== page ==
Sunday, March 15, 2020

Guide to the Virtual Happy Hour

...Or, how to socialize during a pandemic.


This week has been tough on many of us, so I thought I would share the brilliant invention of Lianna Patch (of Punchline Copy fame): the Zoom Happy Hour (ZHH). It's the safest way to stay social when upstart viruses decide to become party poopers. Friday evening, five brave friends of TinySeed tested the first beta VHH. It was awesome. Here is our beta recipe for the perfect virtual happy hour.

First, figure out if you have friends. As my MVP revealed, a one-person Zoom meeting even bores a dog. Also, while you can technically run a solo VHH, the more pedantic nerds will challenge the virtual nature of a lonely happy hour. If you're in a room by yourself and talking to yourself, all the participants are physically present; it's no different than crying into your drink in the lobby bar of a Marriott. Don't fall prey to this common trap!

Once you have a list of friends, you'll want to invite them. I used Zoom to schedule a free 40-minute happy hour for 6 PM on Friday, and then I shared the details on Slack.

Keep in mind that the invite needs to reach those friends. Starting an empty Slack, or joining a random Slack workspace won't work. Not every Slack includes your friends, but if it does, you have my permission to use it. You could also email your friends, message them on Facebook (if you have boomer friends), DM them on Twitter, or use your postal service to deliver a "Save the Date," followed by a formal Invitation. A wax seal currently seems unnecessary on a mailed virtual happy hour invitation, but we'll keep you informed as the etiquette continues to evolve.

Once your friends accept your invitation, you will need to prepare a physical room for the event. This is where many novices stumble: your body continues to occupy physical space even while participating in a virtual meeting.

Also, the other participants will want to see your face, so take that into consideration. I added a video light to my office so I wouldn't look like a grainy creep with sunken eyeballs. You might want to hide your dirty laundry, pick the trash off your floor, and banish dust bunnies with your vacuum. 

Your physical appearance during a pandemic "work-at-home" situation could probably use improvement too. Consider grooming for once. Shave, comb your hair, take a shower. Maybe put on a shirt and brush your teeth. Your friends will ooh and ah at your effort.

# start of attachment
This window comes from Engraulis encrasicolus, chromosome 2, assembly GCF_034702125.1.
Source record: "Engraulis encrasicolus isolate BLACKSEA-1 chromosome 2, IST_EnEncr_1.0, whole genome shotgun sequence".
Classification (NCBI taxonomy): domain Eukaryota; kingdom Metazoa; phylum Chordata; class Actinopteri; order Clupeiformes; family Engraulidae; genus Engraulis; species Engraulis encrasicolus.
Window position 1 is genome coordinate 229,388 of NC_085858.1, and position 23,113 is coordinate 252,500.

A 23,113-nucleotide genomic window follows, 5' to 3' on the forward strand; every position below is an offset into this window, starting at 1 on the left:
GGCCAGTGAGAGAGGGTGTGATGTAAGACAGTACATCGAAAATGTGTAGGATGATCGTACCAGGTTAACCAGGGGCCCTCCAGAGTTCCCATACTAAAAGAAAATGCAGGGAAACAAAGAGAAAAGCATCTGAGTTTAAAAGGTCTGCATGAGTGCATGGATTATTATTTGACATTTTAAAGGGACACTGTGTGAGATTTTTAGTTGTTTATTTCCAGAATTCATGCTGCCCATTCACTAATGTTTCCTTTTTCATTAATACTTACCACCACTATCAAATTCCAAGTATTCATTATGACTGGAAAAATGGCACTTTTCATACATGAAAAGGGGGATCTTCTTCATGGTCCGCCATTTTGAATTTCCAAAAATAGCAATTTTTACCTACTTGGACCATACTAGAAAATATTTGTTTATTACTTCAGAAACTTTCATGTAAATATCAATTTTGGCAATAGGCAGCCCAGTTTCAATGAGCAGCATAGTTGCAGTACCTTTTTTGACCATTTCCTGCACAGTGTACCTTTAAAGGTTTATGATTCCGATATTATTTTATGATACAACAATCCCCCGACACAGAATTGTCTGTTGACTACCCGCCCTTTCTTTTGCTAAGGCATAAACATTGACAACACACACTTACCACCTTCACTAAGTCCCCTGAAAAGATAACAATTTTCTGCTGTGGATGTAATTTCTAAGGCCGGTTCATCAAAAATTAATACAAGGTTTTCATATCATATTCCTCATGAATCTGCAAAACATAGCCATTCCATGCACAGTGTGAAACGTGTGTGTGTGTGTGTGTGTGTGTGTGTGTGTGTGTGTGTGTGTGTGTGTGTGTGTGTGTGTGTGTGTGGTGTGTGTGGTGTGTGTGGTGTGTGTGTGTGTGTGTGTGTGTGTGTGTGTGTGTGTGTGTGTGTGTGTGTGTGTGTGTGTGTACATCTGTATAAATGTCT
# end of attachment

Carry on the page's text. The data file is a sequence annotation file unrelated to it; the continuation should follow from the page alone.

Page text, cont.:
A beverage remains a critical part of even virtual happy hours. Virtual drinks are less happy than real ones. Prepare your beverage before the happy hour starts, unless you intend to show off your bartending skills on the call. At a virtual happy hour, I think any concoction will do, except perhaps hemlock and other poisons. Cocktails, beer, wine, coffee, tea, Pamplemousse La Croix, Topo Chico, or even a bottle of scotch will do. Only if you've dressed for a renaissance fair is mead acceptable.

Finally, a few minutes before the scheduled time, you'll need to start your Zoom meeting. Now you await the arrival of your guests. Like any party, promptness expresses personality and ambition. Helpful people will arrive early and offer to help you hide embarrassing clutter. Shy people will show up what they hope is a few moments after the other guests. Folks who fancy themselves as leaders will show up at the end of the scheduled time and force everyone to stay late.

As guests arrive, you must administer the event itself. You can start with this simple script: "Hi ____, cheers!" Then you will hold up your drink to the camera, hold your cocktail to your lips, and take a sip. At this point, you will either naturally or unnaturally fall into conversation with your guest.

As you talk, late guests will arrive to interrupt your conversation, just like your boss showing up twelve minutes late for his own meeting and demanding a recap. At that point, you will repeat the cheers ritual, the (un)natural conversation, and the interruptions until all the guests arrive. 

Obviously, the conversation will devolve into politics or a discussion of the pandemic. In normal circumstances, you're stuck listening to the loudest person in the bar. In a virtual happy hour, you have two secret weapons: you can shout directly into the microphone or distract folks with the cool shit you have at home! The distraction technique seems to work more smoothly.

Someone will share their husband, dog, cat, or pet scorpion. Another guest will ask you to guess the purpose of a piece of secret prototype hardware. And everyone has presumably delicious drinks to show you. These distractions all provide sweet relief from the global apocalypse.

Just like any meeting, things will get out of hand. Somebody will want to show us a funny website or document. As a gracious host, you'll be expected to remain calm while the person asks everyone if we can see their screen. This should only take thirteen or fourteen minutes. Allow a full hour if this person is your boss. The wait will be worth it; the kitten is cute.

The twenty-third kitten video inevitably leads to boredom, and the alpha of the group will make an excuse to leave. "Oh, I have to go. I need to dry my home-made toilet paper." This triggers a flood of similar, but not identical excuses.

"Oops, I forgot to make sanitizer from this rum."

"Well, this Charmin' won't list itself on eBay! I better let you go."

Now your virtual happy hour is officially over. Wash your hands, and remember not to touch your face.

1 comment:

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